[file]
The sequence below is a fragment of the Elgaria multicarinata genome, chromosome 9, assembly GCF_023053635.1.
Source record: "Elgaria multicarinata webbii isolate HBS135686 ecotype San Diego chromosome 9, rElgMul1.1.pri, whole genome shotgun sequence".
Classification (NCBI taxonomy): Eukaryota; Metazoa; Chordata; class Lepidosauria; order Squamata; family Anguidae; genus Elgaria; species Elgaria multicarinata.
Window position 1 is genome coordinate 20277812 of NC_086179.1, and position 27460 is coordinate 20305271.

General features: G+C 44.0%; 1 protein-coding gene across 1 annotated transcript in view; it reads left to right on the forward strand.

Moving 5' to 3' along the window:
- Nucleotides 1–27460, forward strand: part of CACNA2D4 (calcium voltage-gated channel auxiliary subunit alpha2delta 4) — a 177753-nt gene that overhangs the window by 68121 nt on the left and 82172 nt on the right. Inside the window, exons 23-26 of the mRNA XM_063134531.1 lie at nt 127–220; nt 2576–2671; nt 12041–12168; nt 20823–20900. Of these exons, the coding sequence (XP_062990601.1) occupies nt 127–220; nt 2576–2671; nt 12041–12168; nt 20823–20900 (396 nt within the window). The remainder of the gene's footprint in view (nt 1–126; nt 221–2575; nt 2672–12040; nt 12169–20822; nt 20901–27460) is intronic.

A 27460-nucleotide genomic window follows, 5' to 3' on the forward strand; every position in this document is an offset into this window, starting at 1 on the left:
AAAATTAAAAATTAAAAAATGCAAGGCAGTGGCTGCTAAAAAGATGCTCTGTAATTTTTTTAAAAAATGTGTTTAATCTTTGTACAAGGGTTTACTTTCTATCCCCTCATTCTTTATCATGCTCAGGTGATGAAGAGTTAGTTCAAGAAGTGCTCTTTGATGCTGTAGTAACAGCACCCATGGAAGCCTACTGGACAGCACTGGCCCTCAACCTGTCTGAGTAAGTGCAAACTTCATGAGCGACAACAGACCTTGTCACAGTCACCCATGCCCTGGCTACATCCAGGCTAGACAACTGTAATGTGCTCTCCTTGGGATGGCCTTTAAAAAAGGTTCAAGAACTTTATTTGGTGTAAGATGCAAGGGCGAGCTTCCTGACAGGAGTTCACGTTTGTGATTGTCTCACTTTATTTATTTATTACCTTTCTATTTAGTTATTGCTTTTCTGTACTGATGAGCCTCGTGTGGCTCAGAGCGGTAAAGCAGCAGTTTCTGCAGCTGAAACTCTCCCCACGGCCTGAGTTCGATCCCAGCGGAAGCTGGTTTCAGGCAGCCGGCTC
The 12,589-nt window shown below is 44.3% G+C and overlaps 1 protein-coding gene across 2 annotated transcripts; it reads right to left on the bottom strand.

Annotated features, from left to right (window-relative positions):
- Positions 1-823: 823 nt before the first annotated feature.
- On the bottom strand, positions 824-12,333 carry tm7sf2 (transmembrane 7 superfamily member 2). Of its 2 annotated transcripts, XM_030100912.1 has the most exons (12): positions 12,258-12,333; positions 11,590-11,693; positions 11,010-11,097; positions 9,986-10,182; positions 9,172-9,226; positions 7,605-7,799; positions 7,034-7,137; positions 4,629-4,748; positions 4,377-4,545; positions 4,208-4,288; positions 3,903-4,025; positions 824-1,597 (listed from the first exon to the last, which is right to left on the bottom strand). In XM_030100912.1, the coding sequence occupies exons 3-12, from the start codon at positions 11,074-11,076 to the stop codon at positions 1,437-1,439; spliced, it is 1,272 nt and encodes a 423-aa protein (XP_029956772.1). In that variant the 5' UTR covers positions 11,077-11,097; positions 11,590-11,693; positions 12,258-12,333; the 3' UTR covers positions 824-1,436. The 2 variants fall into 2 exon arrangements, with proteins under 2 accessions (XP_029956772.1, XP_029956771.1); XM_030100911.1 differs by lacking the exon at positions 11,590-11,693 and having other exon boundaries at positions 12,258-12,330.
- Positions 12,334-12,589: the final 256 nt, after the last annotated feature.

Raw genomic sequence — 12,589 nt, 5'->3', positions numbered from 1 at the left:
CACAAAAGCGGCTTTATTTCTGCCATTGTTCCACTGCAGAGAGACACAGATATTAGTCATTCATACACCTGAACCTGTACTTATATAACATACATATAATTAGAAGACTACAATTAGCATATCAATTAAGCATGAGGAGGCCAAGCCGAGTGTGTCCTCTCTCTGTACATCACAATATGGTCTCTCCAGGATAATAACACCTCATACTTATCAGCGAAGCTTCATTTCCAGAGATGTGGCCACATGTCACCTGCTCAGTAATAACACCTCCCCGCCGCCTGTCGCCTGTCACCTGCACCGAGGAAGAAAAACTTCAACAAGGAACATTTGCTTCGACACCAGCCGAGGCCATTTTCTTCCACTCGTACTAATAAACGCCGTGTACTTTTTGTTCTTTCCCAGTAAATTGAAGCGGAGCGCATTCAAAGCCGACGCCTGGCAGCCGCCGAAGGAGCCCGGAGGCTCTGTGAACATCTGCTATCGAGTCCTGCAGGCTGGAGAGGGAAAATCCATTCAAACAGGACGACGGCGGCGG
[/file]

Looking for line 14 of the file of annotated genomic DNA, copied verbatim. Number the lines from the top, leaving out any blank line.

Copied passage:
- Positions 12,334-12,589: the final 256 nt, after the last annotated feature.